Cancelling Belfast's St Patrick's Day parade could cost the city's economy around £400,000 and affect staff numbers, an economist has said.
Dr Esmond Birnie said that hospitality would be the sector hit hardest, with cafes, pubs and restaurants impacted.
And up to £75m could be lost if the city was shut down to tourists in a worst-case scenario for a month, he estimated.
Belfast City Council voted on Monday evening to cancel the parade.
Earlier Taoiseach Leo Varadkar had announced all parades and festivals in the Republic would not go ahead.
And on Tuesday a host of other local March 17 events were called off.
Dr Birnie said the loss of the Belfast parade, which draws tens of thousands of people every year, would come at a cost.
"If, say, 20,000 would have attended but don't now and they would have each spent, say, £20, that is 'a loss' of £400,000, but keep in mind most of these people will be of Northern Irish origin, unless a lot of people are going into self-isolation very quickly," he said.
"They'll still be spending money and most of that within the Belfast economy, so the actual loss to the local economy overall could be quite small."
On Tuesday, other St Patrick's Day parades were cancelled, including Londonderry, Newry, Downpatrick, Omagh and Enniskillen.
Stormont leaders also cancelled a St Patrick's trip to Washington DC. First Minister Arlene Foster and Deputy First Minister Michelle O'Neill are to remain here, missing a series of engagements in the US capital.
Dr Birnie said the main cost to businesses in the coming weeks will be through reduced tourist numbers and other visitors at events, including conferences.
He suggested Belfast could take a hit of up to £75m.
"Invest NI in 2018 suggested the total tourist and traveller economy was worth £2.5m per day to the greater Belfast economy," he added.
"So, if numbers of visitors fell to zero, an extreme case, and this lasted for a month, that would be the cost of £2.5m times 30 - £75m - but that is for just one month."
Employees are also to suffer as companies cut staffing levels following the cancellation of the parades and other major events across Ireland. Dr Birnie said he could see staff cuts becoming a reality.
"Sadly, yes, there are always some precarious businesses and something like this takes them over the tipping point," he added.
"That said, if the worst phase of the virus can be limited to a month or so, then much of the economy would bounce back subsequently.
"Also, look to what may or may not be contained in the Budget regarding measures to allow deferment of tax payments."
Director of employment law advice firm HR Team, Martina McAuley, said employers are moving to safeguard their businesses following the cancellations and the other events which are now at risk as a result of coronavirus.
"As a result of the St Patrick's Day parade cancellations and others, employers are considering their options on making cuts to staffing levels," she said.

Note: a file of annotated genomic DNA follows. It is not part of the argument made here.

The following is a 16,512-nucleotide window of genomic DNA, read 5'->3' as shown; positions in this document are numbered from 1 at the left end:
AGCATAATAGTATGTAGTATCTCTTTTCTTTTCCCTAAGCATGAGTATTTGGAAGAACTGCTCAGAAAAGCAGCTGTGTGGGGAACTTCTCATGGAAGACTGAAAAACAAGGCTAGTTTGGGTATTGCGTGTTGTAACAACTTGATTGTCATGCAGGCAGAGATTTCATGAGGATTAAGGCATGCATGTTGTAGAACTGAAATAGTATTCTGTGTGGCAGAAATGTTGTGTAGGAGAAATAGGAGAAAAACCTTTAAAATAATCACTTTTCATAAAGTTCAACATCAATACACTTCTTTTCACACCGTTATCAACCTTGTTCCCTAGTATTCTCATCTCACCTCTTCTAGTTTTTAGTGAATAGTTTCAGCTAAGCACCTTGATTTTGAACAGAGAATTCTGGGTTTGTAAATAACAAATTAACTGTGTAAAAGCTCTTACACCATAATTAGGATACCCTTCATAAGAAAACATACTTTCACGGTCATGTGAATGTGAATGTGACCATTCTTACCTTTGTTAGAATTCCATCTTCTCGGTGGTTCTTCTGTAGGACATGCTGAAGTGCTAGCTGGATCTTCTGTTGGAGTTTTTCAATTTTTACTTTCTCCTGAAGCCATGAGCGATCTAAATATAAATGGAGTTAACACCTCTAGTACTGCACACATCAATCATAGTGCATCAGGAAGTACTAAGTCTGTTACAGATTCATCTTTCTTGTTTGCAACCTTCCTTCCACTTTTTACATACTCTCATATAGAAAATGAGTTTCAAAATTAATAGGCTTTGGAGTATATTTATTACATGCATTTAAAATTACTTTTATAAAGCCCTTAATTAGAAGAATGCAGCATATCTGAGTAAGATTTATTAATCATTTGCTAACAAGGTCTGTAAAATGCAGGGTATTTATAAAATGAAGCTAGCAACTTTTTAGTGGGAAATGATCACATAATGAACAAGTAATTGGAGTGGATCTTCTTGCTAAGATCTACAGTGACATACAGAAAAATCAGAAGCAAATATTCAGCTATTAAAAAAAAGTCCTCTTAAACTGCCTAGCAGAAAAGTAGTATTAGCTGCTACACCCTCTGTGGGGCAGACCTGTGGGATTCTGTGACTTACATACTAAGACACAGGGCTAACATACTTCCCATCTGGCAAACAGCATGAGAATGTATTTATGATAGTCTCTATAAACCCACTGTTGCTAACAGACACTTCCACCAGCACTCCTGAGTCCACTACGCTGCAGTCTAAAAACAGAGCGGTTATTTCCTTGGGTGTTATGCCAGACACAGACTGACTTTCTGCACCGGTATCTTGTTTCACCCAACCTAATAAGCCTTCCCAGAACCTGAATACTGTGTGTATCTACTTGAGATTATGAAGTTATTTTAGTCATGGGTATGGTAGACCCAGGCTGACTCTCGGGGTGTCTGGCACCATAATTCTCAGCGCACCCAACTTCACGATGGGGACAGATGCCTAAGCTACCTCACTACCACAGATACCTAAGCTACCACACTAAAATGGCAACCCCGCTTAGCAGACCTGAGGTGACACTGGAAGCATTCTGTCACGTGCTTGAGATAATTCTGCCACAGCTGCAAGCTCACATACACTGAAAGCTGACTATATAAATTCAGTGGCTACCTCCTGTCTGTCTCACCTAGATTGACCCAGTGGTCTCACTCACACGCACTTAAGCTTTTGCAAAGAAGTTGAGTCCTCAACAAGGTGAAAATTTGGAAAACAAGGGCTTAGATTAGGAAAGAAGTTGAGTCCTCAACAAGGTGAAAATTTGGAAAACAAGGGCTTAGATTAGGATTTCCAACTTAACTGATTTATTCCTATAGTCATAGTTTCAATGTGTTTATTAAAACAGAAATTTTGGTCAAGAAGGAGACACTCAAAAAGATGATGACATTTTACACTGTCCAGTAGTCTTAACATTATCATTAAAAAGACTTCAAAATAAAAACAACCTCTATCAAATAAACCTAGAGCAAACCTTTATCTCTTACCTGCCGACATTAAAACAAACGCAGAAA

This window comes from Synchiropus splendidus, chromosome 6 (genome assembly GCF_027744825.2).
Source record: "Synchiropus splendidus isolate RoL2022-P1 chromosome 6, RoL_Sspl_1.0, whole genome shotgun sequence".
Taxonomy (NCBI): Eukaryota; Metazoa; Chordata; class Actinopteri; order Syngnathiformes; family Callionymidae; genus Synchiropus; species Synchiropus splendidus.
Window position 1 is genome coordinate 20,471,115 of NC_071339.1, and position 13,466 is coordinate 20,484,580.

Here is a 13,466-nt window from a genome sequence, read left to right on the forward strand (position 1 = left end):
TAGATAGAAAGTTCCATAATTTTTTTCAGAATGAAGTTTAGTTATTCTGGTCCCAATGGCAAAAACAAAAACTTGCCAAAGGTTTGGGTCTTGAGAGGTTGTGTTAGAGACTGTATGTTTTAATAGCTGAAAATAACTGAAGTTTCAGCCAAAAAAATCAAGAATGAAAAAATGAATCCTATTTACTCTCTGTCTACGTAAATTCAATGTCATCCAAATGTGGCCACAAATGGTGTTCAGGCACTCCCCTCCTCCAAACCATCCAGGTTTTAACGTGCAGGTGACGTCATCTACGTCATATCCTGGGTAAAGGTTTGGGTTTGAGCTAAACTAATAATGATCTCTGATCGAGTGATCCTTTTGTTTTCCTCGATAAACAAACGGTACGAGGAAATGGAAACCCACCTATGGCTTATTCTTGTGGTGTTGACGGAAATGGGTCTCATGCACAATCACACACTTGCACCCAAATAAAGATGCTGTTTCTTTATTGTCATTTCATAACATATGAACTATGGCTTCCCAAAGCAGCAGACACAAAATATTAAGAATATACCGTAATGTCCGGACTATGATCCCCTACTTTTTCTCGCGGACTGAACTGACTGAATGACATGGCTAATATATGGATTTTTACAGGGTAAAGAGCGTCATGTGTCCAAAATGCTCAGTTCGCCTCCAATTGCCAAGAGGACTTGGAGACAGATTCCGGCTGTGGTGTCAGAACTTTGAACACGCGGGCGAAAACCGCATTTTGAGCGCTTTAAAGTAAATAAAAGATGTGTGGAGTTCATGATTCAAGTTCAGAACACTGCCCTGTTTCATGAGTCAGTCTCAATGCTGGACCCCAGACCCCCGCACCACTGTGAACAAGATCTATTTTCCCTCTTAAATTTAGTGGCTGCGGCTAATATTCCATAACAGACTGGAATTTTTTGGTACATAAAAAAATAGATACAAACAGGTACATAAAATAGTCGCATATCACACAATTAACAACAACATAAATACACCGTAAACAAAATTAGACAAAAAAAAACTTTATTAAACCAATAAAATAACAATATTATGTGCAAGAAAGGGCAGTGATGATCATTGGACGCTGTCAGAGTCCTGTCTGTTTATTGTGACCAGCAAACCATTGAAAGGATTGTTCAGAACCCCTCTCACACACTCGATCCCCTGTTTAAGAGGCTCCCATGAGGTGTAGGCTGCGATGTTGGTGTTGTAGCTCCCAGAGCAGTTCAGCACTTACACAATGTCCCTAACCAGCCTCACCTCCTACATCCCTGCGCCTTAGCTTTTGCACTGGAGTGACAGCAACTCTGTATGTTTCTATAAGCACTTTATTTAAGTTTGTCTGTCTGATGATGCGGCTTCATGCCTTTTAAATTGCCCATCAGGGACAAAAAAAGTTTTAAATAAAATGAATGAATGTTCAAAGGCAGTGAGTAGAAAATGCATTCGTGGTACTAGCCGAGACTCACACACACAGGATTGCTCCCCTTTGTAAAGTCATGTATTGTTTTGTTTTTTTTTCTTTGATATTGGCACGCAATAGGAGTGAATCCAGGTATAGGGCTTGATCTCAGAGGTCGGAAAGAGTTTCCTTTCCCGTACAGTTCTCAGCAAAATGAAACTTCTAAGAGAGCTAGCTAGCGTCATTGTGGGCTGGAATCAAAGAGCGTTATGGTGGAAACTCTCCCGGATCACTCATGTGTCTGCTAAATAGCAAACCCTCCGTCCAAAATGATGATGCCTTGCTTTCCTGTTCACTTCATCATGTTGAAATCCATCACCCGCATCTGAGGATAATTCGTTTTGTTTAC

"Notably in the hospitality sector, the cancellations have led many employers to look at whether they require as many staff or need to reduce employees' working hours.
"There are no statutory employee rights to pay in these cases, unless it is written into a contract of employment."
Ms McAuley said one option employers can consider is introducing short-time working for staff.
She added: "This is when an employee is placed on a reduced working week or is laid off altogether. Both of these measures are temporary solutions open to employers when there is a downturn in business such as is currently being experienced by many as a direct or indirect result of Covid-19."
She said that HR Team, which operates throughout Ireland and the UK, has had a surge in enquiries related to coronavirus.
"In light of the intensifying spread of coronavirus throughout Ireland in recent days, there are fears employers will suffer even greater losses as a result of cancellations in the coming weeks," she added.
"Advice is being sought on all types of incidences and potential situations that may arise regarding the impact of coronavirus on workplaces and workforces."
Belfast businessman Willie Jack, who owns the Duke of York bar in the Cathedral Quarter, said he was confident people will still go out on St Patrick's Day, despite the parade cancellation.
Mr Jack also owns the Harp Bar, the Dark Horse and the Friend at Hand whiskey shop.
"I'm not worried about the cancellation of the parade for my businesses as I think people will still go out," he said.
"I'm reasonably confident. I think the St Patrick Day's parade cancellation should be a public health call. I don't know if the cancellation of the parade was reactionary."
Hospitality Ulster has established an industry response group to monitor and support the hospitality sector in light of ongoing impacts.